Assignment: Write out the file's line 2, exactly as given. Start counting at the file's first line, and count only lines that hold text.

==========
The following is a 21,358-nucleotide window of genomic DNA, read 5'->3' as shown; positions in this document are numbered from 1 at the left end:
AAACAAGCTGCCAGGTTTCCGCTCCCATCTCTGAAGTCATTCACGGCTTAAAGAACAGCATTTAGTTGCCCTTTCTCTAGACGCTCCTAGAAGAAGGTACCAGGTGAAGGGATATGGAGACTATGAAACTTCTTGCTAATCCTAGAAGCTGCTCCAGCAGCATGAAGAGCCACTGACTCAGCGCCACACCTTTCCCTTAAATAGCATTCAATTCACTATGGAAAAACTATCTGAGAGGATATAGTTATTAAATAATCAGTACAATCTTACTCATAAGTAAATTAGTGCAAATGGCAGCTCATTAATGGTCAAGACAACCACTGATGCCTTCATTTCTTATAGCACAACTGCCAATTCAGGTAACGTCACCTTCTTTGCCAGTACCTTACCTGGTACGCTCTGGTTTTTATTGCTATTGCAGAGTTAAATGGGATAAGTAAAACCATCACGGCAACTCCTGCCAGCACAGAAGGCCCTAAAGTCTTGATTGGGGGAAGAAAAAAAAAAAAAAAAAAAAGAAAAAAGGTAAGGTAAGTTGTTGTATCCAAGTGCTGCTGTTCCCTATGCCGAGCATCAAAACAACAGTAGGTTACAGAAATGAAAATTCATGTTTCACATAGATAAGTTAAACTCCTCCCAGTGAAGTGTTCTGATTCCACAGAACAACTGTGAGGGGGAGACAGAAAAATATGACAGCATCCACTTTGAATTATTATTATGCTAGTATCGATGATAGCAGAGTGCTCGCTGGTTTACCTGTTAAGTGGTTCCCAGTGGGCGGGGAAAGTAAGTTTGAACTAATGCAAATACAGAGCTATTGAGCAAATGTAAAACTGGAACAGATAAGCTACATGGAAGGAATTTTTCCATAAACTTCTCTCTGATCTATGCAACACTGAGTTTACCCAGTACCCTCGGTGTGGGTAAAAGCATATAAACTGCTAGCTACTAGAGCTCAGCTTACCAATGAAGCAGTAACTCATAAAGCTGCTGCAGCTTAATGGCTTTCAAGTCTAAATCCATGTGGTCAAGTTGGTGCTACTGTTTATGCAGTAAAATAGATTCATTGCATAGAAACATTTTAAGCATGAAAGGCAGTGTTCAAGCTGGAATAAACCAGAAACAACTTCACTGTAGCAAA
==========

AAACAAGCTGCCAGGTTTCCGCTCCCATCTCTGAAGTCATTCACGGCTTAAAGAACAGCATTTAGTTGCCCTTTCTCTAGACGCTCCTAGAAGAAGGTACCAGGTGAAGGGATATGGAGACTATGAAACTTCTTGCTAATCCTAGAAGCTGCTCCAGCAGCATGAAGAGCCACTGACTCAGCGCCACACCTTTCCCTTAAATAGCATTCAATTCACTATGGAAAAACTATCTGAGAGGATATAGTTATTAAATAATCAGTACAATCTTACTCATAAGTAAATTAGTGCAAATGGCAGCTCATTAATGGTCAAGACAACCACTGATGCCTTCATTTCTTATAGCACAACTGCCAATTCAGGTAACGTCACCTTCTTTGCCAGTACCTTACCTGGTACGCTCTGGTTTTTATTGCTATTGCAGAGTTAAATGGGATAAGTAAAACCATCACGGCAACTCCTGCCAGCACAGAAGGCCCTAAAGTCTTGATTGGGGGAAGAAAAAAAAAAAAAAAAAAAAGAAAAAAGGTAAGGTAAGTTGTTGTATCCAAGTGCTGCTGTTCCCTATGCCGAGCATCAAAACAACAGTAGGTTACAGAAATGAAAATTCATGTTTCACATAGATAAGTTAAACTCCTCCCAGTGAAGTGTTCTGATTCCACAGAACAACTGTGAGGGGGAGACAGAAAAATATGACAGCATCCACTTTGAATTATTATTATGCTAGTATCGATGATAGCAGAGTGCTCGCTGGTTTACCTGTTAAGTGGTTCCCAGTGGGCGGGGAAAGTAAGTTTGAACTAATGCAAATACAGAGCTATTGAGCAAATGTAAAACTGGAACAGATAAGCTACATGGAAGGAATTTTTCCATAAACTTCTCTCTGATCTATGCAACACTGAGTTTACCCAGTACCCTCGGTGTGGGTAAAAGCATATAAACTGCTAGCTACTAGAGCTCAGCTTACCAATGAAGCAGTAACTCATAAAGCTGCTGCAGCTTAATGGCTTTCAAGTCTAAATCCATGTGGTCAAGTTGGTGCTACTGTTTATGCAGTAAAATAGATTCATTGCATAGAAACATTTTAAGCATGAAAGGCAGTGTTCAAGCTGGAATAAACCAGAAACAACTTCACTGTAGCAAA